Similar to other forms of surgery, the Precice 2 and Precice Stryde techniques leave more noticeable scars in the early postoperative period. Within a few months of surgery, these scars will fade significantly. Within a year of surgery, the scars will be nearly undetectable as the skin will have completely renewed itself. 

Internal limb lengthening procedures do not involve the use of external fixators. As a result, there is no need to take precautions against contracting an infection.

Internal and External Combined

The LON technique is a popular choice since it results in shorter recovery times and less visible scarring than alternative surgical approaches. This is due to the fact that external fixation is necessary for the LON procedure for around three months.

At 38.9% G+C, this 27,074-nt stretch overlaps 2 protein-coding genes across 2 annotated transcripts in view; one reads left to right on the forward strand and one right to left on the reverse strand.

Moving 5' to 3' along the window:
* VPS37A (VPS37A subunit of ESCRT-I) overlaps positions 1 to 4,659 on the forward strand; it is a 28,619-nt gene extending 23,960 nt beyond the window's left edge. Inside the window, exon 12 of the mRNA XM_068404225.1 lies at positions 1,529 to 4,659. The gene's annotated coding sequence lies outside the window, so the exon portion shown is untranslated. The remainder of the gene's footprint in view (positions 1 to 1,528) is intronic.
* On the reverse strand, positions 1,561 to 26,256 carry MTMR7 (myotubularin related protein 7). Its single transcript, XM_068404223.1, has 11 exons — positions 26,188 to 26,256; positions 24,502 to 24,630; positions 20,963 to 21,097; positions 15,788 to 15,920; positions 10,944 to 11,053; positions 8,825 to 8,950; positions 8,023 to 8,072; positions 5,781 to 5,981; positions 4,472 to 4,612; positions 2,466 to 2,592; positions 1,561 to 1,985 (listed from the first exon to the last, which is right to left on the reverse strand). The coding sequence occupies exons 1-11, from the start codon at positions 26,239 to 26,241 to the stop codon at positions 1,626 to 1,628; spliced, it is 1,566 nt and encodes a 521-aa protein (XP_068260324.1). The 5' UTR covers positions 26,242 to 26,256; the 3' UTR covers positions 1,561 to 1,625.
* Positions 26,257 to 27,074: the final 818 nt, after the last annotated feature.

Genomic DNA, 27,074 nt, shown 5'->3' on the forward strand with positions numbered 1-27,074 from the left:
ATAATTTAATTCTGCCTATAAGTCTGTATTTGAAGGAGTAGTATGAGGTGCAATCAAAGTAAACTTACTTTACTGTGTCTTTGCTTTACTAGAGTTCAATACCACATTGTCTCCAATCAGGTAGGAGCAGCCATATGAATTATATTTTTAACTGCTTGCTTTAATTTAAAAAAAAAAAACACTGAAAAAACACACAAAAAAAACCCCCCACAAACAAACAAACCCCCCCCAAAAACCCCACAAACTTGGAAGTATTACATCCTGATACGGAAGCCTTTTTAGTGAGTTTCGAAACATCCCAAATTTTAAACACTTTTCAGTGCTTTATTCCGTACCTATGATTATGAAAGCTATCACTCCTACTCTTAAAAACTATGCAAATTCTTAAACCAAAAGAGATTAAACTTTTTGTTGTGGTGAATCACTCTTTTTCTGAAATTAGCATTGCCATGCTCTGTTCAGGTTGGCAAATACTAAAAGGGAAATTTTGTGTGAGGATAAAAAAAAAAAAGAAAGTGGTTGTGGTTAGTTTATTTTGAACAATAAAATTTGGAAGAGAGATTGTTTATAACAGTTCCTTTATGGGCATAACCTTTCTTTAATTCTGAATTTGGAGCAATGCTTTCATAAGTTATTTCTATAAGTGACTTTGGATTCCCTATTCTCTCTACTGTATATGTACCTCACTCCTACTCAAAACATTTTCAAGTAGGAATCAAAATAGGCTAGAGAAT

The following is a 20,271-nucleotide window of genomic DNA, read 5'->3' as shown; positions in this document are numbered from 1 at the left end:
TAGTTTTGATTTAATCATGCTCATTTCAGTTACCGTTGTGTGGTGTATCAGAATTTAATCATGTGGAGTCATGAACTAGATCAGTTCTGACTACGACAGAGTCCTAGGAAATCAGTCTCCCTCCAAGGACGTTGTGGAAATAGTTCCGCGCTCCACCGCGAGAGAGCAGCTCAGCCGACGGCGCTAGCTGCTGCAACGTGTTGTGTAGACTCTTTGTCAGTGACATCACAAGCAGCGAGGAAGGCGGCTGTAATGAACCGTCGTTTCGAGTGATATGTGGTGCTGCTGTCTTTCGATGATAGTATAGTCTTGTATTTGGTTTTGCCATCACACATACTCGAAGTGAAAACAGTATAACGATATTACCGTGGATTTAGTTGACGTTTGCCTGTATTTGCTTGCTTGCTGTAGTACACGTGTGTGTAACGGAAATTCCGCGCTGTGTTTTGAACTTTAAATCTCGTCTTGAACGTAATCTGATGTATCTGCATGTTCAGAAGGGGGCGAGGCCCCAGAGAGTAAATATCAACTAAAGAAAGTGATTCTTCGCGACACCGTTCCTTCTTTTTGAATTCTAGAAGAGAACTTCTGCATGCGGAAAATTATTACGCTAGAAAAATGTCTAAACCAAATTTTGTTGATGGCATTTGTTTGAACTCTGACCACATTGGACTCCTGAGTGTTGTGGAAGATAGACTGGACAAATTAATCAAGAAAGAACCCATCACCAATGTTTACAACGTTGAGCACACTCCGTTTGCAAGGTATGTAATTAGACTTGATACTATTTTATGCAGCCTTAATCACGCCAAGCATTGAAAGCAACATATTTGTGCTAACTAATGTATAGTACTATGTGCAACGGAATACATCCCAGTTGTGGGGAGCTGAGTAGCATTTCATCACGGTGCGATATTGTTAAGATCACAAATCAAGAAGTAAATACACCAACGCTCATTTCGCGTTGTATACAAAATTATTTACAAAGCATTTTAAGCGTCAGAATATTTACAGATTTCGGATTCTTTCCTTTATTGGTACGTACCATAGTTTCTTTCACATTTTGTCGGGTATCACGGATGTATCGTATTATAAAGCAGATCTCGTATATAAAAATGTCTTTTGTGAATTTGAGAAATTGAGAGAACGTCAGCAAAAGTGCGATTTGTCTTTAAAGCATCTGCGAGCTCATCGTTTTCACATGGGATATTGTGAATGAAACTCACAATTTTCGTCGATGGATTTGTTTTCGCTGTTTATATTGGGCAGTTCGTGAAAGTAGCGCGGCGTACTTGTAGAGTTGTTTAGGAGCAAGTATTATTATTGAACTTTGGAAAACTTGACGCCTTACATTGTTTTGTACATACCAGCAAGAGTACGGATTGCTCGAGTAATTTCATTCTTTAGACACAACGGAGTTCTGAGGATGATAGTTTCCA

When using this technique, eight surgical scars are left on each leg due to incisions and the external fixator's connection pins. After having the gadget removed surgically, the scars will fade over time. 

The risk of infection and new scar development can be minimized with the LON limb lengthening approach by maintaining clean and regular dressing of the pin sites. 

Scars After Leg-Lengthening Surgery: How to Treat Them

Although scars won't go away completely, with time and care, most people see a significant reduction in their visibility. The degree to which a scar lightens is highly variable from person to person and from treatment to treatment. 

Scarring from the same injury in two distinct but similar areas can look very different, according to studies. This highlights the fact that every scar is different and that it's not always possible to anticipate the sort of scar that will develop in response to a certain incident.

To minimize your scar after leg lengthening surgery;

  • Use Scar Cream